Be realistic. Show patience. Engage. And above all, don’t isolate. Those are the pillars of an approach emerging in Pakistan to deal with the fledgling government that is suddenly running the country next door once again — Afghanistan’s resurgent, often-volatile Taliban.
Pakistan’s government is proposing that the international community develop a road map that leads to diplomatic recognition of the Taliban — with incentives if they fulfil its requirements — and then sit down face to face and talk it out with the militia’s leaders. Pakistani Foreign Minister Shah Mehmood Qureshi outlined the idea on Wednesday in an interview with The Associated Press on the sidelines of the UN General Assembly’s meeting of world leaders.
“If they live up to those expectations, they would make it easier for themselves, they will get acceptability, which is required for recognition,” he said. “At the same time, the international community has to realise: What’s the alternative? What are the options? This is the reality, and can they turn away from this reality?”
He said Pakistan “is in sync with the international community” in wanting to see a peaceful, stable Afghanistan with no space for terrorist elements to increase their foothold, and for the Taliban to ensure “that Afghan soil is never used again against any country”.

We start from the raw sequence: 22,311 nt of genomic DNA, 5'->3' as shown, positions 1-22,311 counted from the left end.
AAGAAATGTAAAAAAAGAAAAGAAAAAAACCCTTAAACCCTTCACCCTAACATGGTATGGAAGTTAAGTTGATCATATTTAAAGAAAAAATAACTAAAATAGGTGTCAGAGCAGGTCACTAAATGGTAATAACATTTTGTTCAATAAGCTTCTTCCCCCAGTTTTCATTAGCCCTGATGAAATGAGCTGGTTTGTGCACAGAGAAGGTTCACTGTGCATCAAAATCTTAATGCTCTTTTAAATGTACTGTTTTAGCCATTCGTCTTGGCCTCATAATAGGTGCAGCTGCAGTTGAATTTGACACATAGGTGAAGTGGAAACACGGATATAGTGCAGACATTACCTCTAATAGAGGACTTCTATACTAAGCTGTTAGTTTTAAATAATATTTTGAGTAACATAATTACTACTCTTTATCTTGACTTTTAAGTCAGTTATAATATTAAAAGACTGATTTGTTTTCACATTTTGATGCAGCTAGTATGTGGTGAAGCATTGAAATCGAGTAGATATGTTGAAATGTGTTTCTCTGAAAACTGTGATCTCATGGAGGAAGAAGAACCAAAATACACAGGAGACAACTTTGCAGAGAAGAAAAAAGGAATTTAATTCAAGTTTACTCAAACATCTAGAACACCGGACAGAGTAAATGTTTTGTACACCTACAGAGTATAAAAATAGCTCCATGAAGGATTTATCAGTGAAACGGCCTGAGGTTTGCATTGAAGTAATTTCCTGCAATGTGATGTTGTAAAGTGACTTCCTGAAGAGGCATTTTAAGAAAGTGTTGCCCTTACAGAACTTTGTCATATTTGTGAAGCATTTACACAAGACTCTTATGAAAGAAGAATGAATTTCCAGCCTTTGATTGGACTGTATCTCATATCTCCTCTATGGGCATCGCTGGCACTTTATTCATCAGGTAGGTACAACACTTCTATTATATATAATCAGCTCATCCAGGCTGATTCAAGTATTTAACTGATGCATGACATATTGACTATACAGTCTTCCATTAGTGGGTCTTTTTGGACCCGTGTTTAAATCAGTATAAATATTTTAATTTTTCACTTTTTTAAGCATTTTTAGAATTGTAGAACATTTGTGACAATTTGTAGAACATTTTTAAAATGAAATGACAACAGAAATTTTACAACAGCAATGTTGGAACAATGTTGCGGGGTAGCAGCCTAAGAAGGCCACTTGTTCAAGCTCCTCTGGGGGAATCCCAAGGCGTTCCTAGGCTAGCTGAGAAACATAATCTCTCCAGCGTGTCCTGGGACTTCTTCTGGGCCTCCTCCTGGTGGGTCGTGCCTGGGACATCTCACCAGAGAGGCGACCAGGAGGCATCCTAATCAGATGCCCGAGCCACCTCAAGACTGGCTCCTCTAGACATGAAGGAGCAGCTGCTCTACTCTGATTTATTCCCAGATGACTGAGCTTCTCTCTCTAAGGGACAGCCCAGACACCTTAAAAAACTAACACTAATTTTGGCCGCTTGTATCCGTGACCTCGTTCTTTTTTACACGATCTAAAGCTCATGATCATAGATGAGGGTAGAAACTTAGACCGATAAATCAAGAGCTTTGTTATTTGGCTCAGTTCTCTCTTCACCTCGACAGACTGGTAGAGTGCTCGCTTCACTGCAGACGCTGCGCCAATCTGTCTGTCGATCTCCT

“But we are saying, be more realistic in your approach,” Mr. Qureshi said. “Try an innovative way of engaging with them. The way that they were being dealt with has not worked.”
Expectations from the Taliban could include an inclusive government and assurances for human rights, especially for women and girls, Mr. Qureshi said. In turn, he said, the Afghan government might be motivated by receiving development, economic and recon- struction aid to help recover from decades of war. He urged the U.S., the International Monetary Fund and other countries that have frozen Afghan government funds to immediately release the money so it can be used “for promoting normalcy in Afghanistan.”